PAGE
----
Biden's Senate record, advocacy of 1994 crime bill will be used against him, ex-Sanders staffer says

Former Vice President Joe Biden will face scrutiny over his record in the U.S. Congress and particularly his strong advocacy for the 1994 crime bill, says Independent voter and former Bernie Sanders staffer Tezlyn Figaro.

“I grew up in the 1990s. And my entire adult generation, those around me, really suffered a major consequence with that bill,” Figaro said on “Fox and Friends” Thursday, just minutes after Biden announced his candidacy for president.

“First time nonviolent offenders who went to prison for 15, 16, 17 years. People are still in prison right now as a result of that crime bill,” she added, noting that while the former Veep somewhat apologized for his support of the bill, he hasn’t spoken about how that will be fixed.

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“I appreciate Joe Biden has atoned and said that he regrets the consequences of that bill. But the issue is we haven't seen anything to talk about how we are going to fix it. I want to talk about the policies. What are you going to do as president to fix what happened in the 1990s with that bill,” she said.

“But the issue is we haven't seen anything to talk about how we are going to fix it. I want to talk about the policies. What are you going to do as president to fix what happened in the 1990s with that bill.”

— Tezlyn Figaro

Figaro also said that Biden’s campaign launch, which featured footage from the deadly 2017 rally in Charlottesville, appeals to the emotions but detracts from the debate about policies.

“A lot of people are upset about Charlottesville, it’s an emotional trigger race right now,” Figaro said. “Certainly emotional trigger that the left is talking about and, again, it's moving us away from actually talking about policy and actually looking at these things a little bit closer.”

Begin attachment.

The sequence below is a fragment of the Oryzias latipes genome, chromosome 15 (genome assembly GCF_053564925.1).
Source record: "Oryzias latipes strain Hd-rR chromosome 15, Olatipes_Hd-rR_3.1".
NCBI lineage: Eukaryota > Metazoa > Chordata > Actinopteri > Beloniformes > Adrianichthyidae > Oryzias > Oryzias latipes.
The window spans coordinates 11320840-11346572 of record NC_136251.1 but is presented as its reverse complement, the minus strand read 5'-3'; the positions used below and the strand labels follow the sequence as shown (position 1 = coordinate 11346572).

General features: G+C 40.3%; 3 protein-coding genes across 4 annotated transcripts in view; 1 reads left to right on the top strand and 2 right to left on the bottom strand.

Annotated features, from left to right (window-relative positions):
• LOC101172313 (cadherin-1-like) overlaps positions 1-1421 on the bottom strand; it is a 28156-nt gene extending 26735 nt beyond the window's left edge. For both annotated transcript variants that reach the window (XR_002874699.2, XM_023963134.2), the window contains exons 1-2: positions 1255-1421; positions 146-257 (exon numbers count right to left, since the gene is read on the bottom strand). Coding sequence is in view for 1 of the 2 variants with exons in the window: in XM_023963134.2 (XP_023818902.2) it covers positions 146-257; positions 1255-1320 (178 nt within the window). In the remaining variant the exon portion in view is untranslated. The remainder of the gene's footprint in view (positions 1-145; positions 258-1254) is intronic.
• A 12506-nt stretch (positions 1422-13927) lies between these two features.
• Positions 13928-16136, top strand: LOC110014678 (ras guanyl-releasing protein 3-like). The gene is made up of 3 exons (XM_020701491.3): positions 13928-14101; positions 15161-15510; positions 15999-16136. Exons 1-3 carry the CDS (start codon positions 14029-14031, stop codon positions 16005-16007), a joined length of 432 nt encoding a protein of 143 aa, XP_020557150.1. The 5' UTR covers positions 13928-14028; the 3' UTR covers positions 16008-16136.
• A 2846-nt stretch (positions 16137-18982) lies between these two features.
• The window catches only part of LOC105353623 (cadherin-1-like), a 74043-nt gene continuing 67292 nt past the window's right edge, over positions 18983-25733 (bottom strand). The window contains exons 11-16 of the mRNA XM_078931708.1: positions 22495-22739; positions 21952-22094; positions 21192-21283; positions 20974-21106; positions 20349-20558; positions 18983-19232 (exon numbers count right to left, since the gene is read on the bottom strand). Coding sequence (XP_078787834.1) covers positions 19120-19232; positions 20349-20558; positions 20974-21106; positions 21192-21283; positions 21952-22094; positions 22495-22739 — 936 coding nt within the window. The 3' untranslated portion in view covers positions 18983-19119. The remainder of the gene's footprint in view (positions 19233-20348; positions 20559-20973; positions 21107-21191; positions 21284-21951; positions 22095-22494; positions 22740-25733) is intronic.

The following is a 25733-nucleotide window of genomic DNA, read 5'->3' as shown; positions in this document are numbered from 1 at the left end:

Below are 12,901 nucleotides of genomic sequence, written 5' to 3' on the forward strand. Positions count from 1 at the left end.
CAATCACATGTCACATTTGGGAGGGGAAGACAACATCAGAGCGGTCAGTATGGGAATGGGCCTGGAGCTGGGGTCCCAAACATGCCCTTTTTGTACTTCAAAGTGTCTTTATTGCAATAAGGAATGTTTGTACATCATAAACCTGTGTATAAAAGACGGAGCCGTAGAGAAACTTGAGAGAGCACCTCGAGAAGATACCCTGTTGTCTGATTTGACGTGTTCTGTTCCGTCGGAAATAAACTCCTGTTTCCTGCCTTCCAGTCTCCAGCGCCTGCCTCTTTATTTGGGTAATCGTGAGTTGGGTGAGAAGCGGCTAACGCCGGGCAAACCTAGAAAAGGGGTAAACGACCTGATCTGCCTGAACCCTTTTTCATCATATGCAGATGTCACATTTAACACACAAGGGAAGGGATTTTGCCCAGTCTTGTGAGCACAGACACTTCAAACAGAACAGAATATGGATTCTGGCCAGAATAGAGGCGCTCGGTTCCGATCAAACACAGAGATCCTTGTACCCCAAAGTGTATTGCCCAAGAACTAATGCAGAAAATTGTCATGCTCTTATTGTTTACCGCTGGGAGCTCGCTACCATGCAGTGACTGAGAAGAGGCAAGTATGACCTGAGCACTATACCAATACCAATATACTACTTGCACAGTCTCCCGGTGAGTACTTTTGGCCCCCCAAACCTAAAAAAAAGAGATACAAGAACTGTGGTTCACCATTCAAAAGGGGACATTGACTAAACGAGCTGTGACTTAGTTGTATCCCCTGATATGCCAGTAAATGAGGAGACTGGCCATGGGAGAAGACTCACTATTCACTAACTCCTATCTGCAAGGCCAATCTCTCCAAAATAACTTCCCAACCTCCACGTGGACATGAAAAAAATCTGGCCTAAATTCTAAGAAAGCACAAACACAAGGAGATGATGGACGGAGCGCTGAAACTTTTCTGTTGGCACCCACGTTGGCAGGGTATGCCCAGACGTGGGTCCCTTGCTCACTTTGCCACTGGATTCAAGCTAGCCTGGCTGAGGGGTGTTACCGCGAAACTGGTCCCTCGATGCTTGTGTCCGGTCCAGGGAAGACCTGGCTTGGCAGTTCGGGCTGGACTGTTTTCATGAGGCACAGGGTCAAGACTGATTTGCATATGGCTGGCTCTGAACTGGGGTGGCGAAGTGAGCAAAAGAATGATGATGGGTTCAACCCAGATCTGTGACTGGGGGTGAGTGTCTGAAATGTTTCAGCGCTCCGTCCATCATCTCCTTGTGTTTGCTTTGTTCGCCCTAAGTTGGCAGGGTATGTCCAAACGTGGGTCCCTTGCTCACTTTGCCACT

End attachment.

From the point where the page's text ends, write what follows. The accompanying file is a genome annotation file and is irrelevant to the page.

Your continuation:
“We didn't have a chance to adjudicate these issues when Joe Biden was the vice president. Bottom line they let it slide in 2008 and 2012. It was all about Uncle Joe helping out Barack Obama. No one really looked at his record,” she added.

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“The good thing about having so many candidates run, we actually will be forced to adjudicate the issues. Look at it a little bit closer and I think he is going to have a lot of criticism. Nice guy, but a lot of criticism.”

Figaro concluded that Biden’s centrist credentials are likely to make him appear more authentic than many other candidates who are currently following the lead of Sanders and pushing the party further to the left, without taking into account if such policies would be competitive against President Trump in the general election.

“It is important to have somebody who is center. I think everyone can't follow Bernie Sanders' lead, which clearly they are all doing. Some are just pretending to be progressives on TV. I think that's a bad thing. It's not authentic and doesn't match up to the resumes,” she said.

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“As far as the energy of the party, yeah, they are moving left. But is that going to be what is going to beat Donald Trump? That's an entirely different question, for right now everybody is left and everybody is Bernie Sanders and I don't know if that will work in a general election.”